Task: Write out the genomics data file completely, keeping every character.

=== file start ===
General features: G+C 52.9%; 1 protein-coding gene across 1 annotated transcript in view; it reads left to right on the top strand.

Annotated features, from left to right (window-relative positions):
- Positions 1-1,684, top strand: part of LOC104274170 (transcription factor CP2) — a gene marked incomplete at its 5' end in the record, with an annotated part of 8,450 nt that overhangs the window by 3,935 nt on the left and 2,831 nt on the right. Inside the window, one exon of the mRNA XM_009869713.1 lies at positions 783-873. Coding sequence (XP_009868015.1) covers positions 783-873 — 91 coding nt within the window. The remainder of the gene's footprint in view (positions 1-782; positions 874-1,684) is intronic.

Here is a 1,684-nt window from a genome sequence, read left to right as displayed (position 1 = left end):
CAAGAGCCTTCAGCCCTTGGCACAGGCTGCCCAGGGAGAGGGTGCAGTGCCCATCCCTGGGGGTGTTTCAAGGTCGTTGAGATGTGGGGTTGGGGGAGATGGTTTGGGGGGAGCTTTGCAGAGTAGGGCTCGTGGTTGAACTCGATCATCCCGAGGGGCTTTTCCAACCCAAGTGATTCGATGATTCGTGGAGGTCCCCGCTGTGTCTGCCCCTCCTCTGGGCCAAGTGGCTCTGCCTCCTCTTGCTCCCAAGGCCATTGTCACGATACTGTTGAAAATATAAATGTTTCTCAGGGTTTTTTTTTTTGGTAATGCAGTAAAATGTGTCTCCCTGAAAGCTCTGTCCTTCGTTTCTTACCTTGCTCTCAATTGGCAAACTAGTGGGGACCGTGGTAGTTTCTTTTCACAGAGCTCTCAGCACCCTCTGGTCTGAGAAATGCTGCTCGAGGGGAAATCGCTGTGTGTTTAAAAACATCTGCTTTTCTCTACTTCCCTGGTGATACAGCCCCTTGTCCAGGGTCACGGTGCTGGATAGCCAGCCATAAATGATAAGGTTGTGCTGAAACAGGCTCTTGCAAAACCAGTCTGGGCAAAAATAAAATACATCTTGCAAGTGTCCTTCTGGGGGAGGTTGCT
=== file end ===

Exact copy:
General features: G+C 52.9%; 1 protein-coding gene across 1 annotated transcript in view; it reads left to right on the top strand.

Annotated features, from left to right (window-relative positions):
- Positions 1-1,684, top strand: part of LOC104274170 (transcription factor CP2) — a gene marked incomplete at its 5' end in the record, with an annotated part of 8,450 nt that overhangs the window by 3,935 nt on the left and 2,831 nt on the right. Inside the window, one exon of the mRNA XM_009869713.1 lies at positions 783-873. Coding sequence (XP_009868015.1) covers positions 783-873 — 91 coding nt within the window. The remainder of the gene's footprint in view (positions 1-782; positions 874-1,684) is intronic.

Here is a 1,684-nt window from a genome sequence, read left to right as displayed (position 1 = left end):
CAAGAGCCTTCAGCCCTTGGCACAGGCTGCCCAGGGAGAGGGTGCAGTGCCCATCCCTGGGGGTGTTTCAAGGTCGTTGAGATGTGGGGTTGGGGGAGATGGTTTGGGGGGAGCTTTGCAGAGTAGGGCTCGTGGTTGAACTCGATCATCCCGAGGGGCTTTTCCAACCCAAGTGATTCGATGATTCGTGGAGGTCCCCGCTGTGTCTGCCCCTCCTCTGGGCCAAGTGGCTCTGCCTCCTCTTGCTCCCAAGGCCATTGTCACGATACTGTTGAAAATATAAATGTTTCTCAGGGTTTTTTTTTTTGGTAATGCAGTAAAATGTGTCTCCCTGAAAGCTCTGTCCTTCGTTTCTTACCTTGCTCTCAATTGGCAAACTAGTGGGGACCGTGGTAGTTTCTTTTCACAGAGCTCTCAGCACCCTCTGGTCTGAGAAATGCTGCTCGAGGGGAAATCGCTGTGTGTTTAAAAACATCTGCTTTTCTCTACTTCCCTGGTGATACAGCCCCTTGTCCAGGGTCACGGTGCTGGATAGCCAGCCATAAATGATAAGGTTGTGCTGAAACAGGCTCTTGCAAAACCAGTCTGGGCAAAAATAAAATACATCTTGCAAGTGTCCTTCTGGGGGAGGTTGCT